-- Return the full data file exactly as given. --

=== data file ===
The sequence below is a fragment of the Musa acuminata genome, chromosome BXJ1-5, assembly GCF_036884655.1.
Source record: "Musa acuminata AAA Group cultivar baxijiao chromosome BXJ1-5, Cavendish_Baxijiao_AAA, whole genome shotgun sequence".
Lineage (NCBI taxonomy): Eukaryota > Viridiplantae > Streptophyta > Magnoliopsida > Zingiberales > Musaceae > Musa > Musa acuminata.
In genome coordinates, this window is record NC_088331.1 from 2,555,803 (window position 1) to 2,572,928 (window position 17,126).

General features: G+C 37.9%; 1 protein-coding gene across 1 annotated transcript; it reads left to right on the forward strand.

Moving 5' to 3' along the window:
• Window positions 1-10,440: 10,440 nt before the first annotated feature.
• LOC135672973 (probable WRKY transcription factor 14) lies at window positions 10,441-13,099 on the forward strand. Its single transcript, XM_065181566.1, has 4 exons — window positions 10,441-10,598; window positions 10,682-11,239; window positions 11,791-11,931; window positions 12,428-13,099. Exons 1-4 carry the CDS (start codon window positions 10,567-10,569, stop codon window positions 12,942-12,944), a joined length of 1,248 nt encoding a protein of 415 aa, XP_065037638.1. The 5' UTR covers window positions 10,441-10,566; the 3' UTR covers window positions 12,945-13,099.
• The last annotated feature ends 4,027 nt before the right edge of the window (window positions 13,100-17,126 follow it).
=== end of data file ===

The sequence below is a fragment of the Musa acuminata genome, chromosome BXJ1-5, assembly GCF_036884655.1.
Source record: "Musa acuminata AAA Group cultivar baxijiao chromosome BXJ1-5, Cavendish_Baxijiao_AAA, whole genome shotgun sequence".
Lineage (NCBI taxonomy): Eukaryota > Viridiplantae > Streptophyta > Magnoliopsida > Zingiberales > Musaceae > Musa > Musa acuminata.
In genome coordinates, this window is record NC_088331.1 from 2,555,803 (window position 1) to 2,572,928 (window position 17,126).

General features: G+C 37.9%; 1 protein-coding gene across 1 annotated transcript; it reads left to right on the forward strand.

Moving 5' to 3' along the window:
• Window positions 1-10,440: 10,440 nt before the first annotated feature.
• LOC135672973 (probable WRKY transcription factor 14) lies at window positions 10,441-13,099 on the forward strand. Its single transcript, XM_065181566.1, has 4 exons — window positions 10,441-10,598; window positions 10,682-11,239; window positions 11,791-11,931; window positions 12,428-13,099. Exons 1-4 carry the CDS (start codon window positions 10,567-10,569, stop codon window positions 12,942-12,944), a joined length of 1,248 nt encoding a protein of 415 aa, XP_065037638.1. The 5' UTR covers window positions 10,441-10,566; the 3' UTR covers window positions 12,945-13,099.
• The last annotated feature ends 4,027 nt before the right edge of the window (window positions 13,100-17,126 follow it).